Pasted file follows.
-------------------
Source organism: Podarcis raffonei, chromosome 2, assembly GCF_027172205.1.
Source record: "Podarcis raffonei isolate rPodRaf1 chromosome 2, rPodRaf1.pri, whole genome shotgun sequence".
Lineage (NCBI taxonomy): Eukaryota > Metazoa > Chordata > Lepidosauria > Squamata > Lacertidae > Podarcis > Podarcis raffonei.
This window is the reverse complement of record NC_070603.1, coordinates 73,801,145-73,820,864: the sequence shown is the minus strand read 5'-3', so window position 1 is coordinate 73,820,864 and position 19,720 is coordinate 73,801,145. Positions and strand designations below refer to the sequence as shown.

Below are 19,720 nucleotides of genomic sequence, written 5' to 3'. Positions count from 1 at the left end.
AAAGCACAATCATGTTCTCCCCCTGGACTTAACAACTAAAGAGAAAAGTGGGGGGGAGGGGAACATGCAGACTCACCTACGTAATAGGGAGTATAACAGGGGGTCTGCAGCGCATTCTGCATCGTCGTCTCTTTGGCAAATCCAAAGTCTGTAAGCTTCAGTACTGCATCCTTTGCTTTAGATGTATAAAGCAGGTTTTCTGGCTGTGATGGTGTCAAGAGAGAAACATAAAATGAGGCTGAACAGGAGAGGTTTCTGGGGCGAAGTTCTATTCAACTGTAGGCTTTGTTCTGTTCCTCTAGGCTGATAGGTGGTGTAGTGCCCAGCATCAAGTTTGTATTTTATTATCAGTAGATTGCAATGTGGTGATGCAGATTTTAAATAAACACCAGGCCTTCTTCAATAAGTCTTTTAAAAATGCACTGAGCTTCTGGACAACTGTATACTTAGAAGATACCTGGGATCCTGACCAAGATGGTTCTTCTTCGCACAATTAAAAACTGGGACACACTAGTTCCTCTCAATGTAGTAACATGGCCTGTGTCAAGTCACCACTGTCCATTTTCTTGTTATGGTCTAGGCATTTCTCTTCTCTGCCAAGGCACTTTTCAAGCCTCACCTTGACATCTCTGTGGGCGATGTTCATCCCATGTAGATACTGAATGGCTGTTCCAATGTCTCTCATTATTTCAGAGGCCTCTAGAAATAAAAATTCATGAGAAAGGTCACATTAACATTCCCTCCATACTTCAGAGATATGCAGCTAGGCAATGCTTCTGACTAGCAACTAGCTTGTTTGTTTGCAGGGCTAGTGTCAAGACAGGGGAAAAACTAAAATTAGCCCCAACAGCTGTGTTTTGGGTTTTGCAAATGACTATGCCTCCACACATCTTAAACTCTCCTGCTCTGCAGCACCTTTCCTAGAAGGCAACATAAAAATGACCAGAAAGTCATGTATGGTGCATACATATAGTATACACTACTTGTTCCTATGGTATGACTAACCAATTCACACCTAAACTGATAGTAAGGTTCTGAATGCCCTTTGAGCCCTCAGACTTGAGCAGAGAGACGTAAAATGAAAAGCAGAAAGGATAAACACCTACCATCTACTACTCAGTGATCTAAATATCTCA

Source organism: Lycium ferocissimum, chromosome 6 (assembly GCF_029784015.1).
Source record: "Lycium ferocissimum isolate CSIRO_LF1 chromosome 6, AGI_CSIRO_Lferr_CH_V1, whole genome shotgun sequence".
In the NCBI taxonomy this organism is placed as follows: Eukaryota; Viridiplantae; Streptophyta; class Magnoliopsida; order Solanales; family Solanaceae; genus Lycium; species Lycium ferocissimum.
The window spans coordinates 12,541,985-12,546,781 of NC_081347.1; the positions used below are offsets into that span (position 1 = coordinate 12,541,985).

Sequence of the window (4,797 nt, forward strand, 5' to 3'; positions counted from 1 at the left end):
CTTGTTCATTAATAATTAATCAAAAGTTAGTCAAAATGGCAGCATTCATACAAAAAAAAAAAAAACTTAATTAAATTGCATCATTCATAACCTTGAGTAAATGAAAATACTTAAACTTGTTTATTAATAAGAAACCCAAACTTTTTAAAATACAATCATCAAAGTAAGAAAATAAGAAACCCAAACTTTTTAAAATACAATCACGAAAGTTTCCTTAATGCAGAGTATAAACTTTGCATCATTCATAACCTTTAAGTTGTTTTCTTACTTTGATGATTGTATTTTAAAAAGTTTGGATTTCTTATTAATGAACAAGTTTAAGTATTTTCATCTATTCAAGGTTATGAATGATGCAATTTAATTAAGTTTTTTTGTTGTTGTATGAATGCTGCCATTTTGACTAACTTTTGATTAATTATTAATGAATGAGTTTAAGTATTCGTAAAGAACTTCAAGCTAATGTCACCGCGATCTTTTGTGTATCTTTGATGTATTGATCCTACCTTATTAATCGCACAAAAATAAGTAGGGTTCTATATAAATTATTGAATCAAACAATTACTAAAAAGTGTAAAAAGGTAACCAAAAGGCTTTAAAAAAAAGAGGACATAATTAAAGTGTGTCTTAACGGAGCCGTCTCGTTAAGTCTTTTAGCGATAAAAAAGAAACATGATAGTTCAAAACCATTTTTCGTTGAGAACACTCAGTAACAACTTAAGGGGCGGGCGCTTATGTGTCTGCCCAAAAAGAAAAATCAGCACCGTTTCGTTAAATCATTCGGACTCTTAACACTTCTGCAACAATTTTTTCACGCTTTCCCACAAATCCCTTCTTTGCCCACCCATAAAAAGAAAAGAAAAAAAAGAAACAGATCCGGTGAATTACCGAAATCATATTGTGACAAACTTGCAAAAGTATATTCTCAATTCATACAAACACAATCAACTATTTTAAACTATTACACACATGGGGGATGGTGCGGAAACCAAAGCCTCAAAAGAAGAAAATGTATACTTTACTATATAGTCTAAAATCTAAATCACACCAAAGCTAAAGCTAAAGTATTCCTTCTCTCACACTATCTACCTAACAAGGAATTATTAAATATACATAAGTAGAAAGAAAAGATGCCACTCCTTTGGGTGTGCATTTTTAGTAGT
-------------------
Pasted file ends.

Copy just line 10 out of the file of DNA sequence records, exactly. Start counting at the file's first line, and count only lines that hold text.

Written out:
The window spans coordinates 12,541,985-12,546,781 of NC_081347.1; the positions used below are offsets into that span (position 1 = coordinate 12,541,985).